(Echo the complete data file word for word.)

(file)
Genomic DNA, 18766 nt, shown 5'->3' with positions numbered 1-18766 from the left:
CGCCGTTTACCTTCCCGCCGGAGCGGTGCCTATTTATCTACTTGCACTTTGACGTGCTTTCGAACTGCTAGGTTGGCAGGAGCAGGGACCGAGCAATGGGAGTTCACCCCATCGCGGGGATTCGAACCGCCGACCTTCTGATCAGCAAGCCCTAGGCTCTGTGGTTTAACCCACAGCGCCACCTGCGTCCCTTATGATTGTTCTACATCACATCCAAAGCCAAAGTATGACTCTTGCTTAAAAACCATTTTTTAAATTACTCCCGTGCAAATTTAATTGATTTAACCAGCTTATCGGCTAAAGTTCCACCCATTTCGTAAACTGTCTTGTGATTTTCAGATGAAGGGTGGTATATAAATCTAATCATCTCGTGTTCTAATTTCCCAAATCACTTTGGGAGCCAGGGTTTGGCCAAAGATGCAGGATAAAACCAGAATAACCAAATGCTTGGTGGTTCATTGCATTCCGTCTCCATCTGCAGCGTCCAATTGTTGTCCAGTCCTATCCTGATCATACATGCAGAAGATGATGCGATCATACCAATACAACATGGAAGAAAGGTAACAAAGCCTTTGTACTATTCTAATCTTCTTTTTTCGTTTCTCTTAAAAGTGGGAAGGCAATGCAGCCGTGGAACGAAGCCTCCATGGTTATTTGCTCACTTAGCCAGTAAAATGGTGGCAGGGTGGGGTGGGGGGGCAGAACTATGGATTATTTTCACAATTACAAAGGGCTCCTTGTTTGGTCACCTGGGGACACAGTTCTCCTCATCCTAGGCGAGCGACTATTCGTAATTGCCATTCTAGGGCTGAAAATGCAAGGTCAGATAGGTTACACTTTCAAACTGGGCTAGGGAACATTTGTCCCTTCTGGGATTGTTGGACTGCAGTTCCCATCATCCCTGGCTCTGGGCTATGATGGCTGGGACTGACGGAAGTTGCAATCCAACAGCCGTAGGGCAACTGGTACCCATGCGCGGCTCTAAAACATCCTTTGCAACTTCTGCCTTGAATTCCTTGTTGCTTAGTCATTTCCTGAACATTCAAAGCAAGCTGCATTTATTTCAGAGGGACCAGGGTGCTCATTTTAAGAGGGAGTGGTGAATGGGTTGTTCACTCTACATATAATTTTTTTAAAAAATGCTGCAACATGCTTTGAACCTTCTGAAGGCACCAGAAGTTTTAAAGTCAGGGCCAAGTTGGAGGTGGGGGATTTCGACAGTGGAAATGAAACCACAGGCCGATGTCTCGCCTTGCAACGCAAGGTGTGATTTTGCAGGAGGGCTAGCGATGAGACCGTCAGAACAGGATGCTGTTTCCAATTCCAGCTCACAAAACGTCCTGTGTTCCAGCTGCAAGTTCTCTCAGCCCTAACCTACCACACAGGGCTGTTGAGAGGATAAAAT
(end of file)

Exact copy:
Genomic DNA, 18766 nt, shown 5'->3' with positions numbered 1-18766 from the left:
CGCCGTTTACCTTCCCGCCGGAGCGGTGCCTATTTATCTACTTGCACTTTGACGTGCTTTCGAACTGCTAGGTTGGCAGGAGCAGGGACCGAGCAATGGGAGTTCACCCCATCGCGGGGATTCGAACCGCCGACCTTCTGATCAGCAAGCCCTAGGCTCTGTGGTTTAACCCACAGCGCCACCTGCGTCCCTTATGATTGTTCTACATCACATCCAAAGCCAAAGTATGACTCTTGCTTAAAAACCATTTTTTAAATTACTCCCGTGCAAATTTAATTGATTTAACCAGCTTATCGGCTAAAGTTCCACCCATTTCGTAAACTGTCTTGTGATTTTCAGATGAAGGGTGGTATATAAATCTAATCATCTCGTGTTCTAATTTCCCAAATCACTTTGGGAGCCAGGGTTTGGCCAAAGATGCAGGATAAAACCAGAATAACCAAATGCTTGGTGGTTCATTGCATTCCGTCTCCATCTGCAGCGTCCAATTGTTGTCCAGTCCTATCCTGATCATACATGCAGAAGATGATGCGATCATACCAATACAACATGGAAGAAAGGTAACAAAGCCTTTGTACTATTCTAATCTTCTTTTTTCGTTTCTCTTAAAAGTGGGAAGGCAATGCAGCCGTGGAACGAAGCCTCCATGGTTATTTGCTCACTTAGCCAGTAAAATGGTGGCAGGGTGGGGTGGGGGGGCAGAACTATGGATTATTTTCACAATTACAAAGGGCTCCTTGTTTGGTCACCTGGGGACACAGTTCTCCTCATCCTAGGCGAGCGACTATTCGTAATTGCCATTCTAGGGCTGAAAATGCAAGGTCAGATAGGTTACACTTTCAAACTGGGCTAGGGAACATTTGTCCCTTCTGGGATTGTTGGACTGCAGTTCCCATCATCCCTGGCTCTGGGCTATGATGGCTGGGACTGACGGAAGTTGCAATCCAACAGCCGTAGGGCAACTGGTACCCATGCGCGGCTCTAAAACATCCTTTGCAACTTCTGCCTTGAATTCCTTGTTGCTTAGTCATTTCCTGAACATTCAAAGCAAGCTGCATTTATTTCAGAGGGACCAGGGTGCTCATTTTAAGAGGGAGTGGTGAATGGGTTGTTCACTCTACATATAATTTTTTTAAAAAATGCTGCAACATGCTTTGAACCTTCTGAAGGCACCAGAAGTTTTAAAGTCAGGGCCAAGTTGGAGGTGGGGGATTTCGACAGTGGAAATGAAACCACAGGCCGATGTCTCGCCTTGCAACGCAAGGTGTGATTTTGCAGGAGGGCTAGCGATGAGACCGTCAGAACAGGATGCTGTTTCCAATTCCAGCTCACAAAACGTCCTGTGTTCCAGCTGCAAGTTCTCTCAGCCCTAACCTACCACACAGGGCTGTTGAGAGGATAAAAT